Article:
NEW YORK (Reuters) - Amid the excitement of Serena Williams’ latest bid for U.S. Open glory, some off-court news buzzed about the plaza at Flushing Meadows: a duchess had come to Queens.
Meghan Markle, the wife of Britain’s Prince Harry, sat in the player’s box of her good friend Williams as she took on Canada’s Bianca Andreescu in the women’s final on Saturday.
The presence of the Duchess of Sussex heaps even greater significance on what could be a memorable tennis occasion as Williams looks to add her name to the record books by equalling Margaret Court’s tally of 24 Grand Slam singles titles.
While the sight of royalty at Wimbledon is as common as strawberries and cream, Markle’s appearance in New York is sure to stun, even among the throngs of A-listers that regularly flock to the tournament.
She is not, however, the first royal to appear at the final Grand Slam tournament of the year.
Princess Beatrice of York attended the men’s semi-final match between Rafa Nadal and Juan Martin del Potro in 2017 and Queen Sofia of Spain attended the 2013 men’s final to support Nadal, tournament organisers said.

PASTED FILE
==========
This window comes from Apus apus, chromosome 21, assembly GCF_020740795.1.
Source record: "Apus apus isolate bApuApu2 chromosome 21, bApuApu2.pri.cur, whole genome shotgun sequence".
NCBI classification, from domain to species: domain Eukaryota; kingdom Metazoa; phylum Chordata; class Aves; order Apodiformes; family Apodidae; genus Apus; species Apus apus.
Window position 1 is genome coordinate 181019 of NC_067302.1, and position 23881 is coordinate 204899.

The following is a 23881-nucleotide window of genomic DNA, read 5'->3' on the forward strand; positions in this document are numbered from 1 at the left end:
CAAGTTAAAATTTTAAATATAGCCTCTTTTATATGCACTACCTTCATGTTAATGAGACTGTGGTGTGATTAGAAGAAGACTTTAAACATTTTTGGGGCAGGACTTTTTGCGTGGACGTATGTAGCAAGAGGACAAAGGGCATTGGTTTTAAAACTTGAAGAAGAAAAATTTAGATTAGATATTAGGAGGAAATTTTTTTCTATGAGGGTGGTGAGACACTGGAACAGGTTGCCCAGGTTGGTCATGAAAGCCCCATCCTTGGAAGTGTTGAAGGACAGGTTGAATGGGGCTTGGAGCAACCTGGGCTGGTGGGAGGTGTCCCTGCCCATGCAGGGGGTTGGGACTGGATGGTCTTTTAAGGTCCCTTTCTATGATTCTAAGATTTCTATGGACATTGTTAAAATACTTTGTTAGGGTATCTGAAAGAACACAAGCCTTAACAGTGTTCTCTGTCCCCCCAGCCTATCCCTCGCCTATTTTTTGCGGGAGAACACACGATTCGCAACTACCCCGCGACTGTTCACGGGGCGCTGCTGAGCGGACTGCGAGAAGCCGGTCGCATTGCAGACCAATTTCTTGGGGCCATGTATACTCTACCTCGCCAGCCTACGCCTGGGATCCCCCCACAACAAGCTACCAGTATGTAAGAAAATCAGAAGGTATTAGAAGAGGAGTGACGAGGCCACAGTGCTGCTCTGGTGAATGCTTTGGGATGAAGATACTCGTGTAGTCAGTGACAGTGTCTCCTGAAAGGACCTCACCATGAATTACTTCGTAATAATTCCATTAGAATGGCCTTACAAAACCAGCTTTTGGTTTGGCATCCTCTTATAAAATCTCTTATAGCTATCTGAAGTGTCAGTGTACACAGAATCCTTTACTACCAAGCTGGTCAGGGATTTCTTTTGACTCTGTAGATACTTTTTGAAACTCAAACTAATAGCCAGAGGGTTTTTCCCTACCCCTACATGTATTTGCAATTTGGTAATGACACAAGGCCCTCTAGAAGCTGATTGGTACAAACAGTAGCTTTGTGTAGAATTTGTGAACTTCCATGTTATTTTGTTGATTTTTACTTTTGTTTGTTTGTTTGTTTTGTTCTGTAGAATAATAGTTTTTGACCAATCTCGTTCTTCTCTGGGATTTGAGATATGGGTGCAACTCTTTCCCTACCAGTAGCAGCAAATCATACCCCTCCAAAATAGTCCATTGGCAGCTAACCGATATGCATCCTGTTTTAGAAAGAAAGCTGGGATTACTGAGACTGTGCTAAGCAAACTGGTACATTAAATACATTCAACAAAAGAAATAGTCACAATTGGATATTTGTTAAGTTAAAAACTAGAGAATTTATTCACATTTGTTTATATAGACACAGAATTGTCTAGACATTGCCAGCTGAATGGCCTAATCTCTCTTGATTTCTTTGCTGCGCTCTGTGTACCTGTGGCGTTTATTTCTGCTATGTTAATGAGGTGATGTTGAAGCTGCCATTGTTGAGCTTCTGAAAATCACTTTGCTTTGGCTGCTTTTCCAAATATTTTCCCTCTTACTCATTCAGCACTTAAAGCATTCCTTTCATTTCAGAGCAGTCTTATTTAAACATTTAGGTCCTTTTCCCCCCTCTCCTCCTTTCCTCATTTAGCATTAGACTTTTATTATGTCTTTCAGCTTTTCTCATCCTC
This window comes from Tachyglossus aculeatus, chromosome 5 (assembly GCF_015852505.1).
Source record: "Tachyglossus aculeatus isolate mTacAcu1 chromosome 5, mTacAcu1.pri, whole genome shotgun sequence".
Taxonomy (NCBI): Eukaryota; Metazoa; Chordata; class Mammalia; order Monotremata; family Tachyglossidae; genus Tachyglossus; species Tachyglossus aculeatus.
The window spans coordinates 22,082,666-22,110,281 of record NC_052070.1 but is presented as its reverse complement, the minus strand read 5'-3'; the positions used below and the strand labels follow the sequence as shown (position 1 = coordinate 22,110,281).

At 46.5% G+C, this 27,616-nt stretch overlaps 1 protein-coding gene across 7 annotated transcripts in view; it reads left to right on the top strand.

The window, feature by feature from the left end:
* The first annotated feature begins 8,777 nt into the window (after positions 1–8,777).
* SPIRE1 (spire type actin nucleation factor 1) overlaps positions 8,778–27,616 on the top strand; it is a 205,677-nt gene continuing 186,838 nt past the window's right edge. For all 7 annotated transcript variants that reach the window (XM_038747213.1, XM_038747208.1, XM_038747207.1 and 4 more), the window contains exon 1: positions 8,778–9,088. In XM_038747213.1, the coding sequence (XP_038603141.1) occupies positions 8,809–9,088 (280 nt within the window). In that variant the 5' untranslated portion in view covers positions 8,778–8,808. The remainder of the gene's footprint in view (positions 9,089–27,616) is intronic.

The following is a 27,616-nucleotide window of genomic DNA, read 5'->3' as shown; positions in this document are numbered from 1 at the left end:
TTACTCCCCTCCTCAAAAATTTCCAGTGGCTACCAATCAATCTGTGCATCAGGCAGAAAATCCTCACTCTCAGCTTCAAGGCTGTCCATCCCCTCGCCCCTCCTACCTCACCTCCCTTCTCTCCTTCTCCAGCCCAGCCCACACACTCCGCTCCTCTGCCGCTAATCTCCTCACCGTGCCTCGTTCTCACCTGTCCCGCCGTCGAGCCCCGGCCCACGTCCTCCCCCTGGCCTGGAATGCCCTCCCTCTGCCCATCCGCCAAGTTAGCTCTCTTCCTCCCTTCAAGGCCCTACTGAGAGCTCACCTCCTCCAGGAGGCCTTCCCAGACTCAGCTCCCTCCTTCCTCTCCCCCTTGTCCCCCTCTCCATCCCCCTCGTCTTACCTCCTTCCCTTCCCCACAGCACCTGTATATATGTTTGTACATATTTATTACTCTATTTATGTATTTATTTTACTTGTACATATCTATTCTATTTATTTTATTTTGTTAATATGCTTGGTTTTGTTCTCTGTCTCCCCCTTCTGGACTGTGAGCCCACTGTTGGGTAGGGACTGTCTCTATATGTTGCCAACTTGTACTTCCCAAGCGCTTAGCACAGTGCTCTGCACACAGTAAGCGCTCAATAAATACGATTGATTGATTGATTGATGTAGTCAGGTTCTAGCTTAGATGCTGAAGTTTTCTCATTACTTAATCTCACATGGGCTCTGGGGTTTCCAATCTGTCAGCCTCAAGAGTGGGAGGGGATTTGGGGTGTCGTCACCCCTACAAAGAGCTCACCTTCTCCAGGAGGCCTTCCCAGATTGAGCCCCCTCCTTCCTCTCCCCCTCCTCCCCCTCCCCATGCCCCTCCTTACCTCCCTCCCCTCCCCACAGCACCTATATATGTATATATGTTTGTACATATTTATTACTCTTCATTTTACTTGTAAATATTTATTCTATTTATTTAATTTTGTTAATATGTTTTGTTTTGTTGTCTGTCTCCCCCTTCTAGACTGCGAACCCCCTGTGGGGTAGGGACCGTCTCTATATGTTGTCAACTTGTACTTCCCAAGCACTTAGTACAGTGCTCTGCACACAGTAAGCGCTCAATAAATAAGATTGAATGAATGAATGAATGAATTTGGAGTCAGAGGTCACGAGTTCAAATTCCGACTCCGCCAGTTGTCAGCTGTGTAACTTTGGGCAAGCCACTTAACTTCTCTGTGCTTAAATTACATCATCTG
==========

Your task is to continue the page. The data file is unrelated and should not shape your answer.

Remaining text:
Yet Markle stands apart as one of the most recognisable faces in the world, after her 2018 wedding to Prince Harry, an event that commanded the global spotlight.
Williams has a long-standing and well-documented friendship with Markle, with the six-times U.S. Open champion attending her royal wedding last year and, according to numerous media reports, co-hosting her baby shower in New York.
She celebrated the release of Markle’s cookbook a year ago in a Twitter post that pulled back the curtain on her friendship with the former actress.
“I used to call you Meghan (and I still do) but dear Duchess of Sussex your first project ‘Together’ a cookbook bringing women of all cultures together. I could not be more excited about it and proud of you,” she tweeted.
Markle, appearing an equally devoted friend, made the last-minute decision to fly to the Big Apple after seeing Williams beat Elina Svitolina in her semi-final, according to the Times.
On Satuday, she commands one of the most sought-after spots in sport.
Demand for tickets to see whether Williams could capture an elusive record-equalling 24th major title was at a similar level to a year ago when she fell in the final to Naomi Osaka.
Yet demand for tickets to this year’s showpiece match was 33% higher than in 2017 when Williams did not play in the final, according to StubHub.
The retailer showed tickets costing hundreds of dollars just to get into the Flushing Meadows facility on Saturday.
Reporting by Amy Tennery; Editing by Toby Davis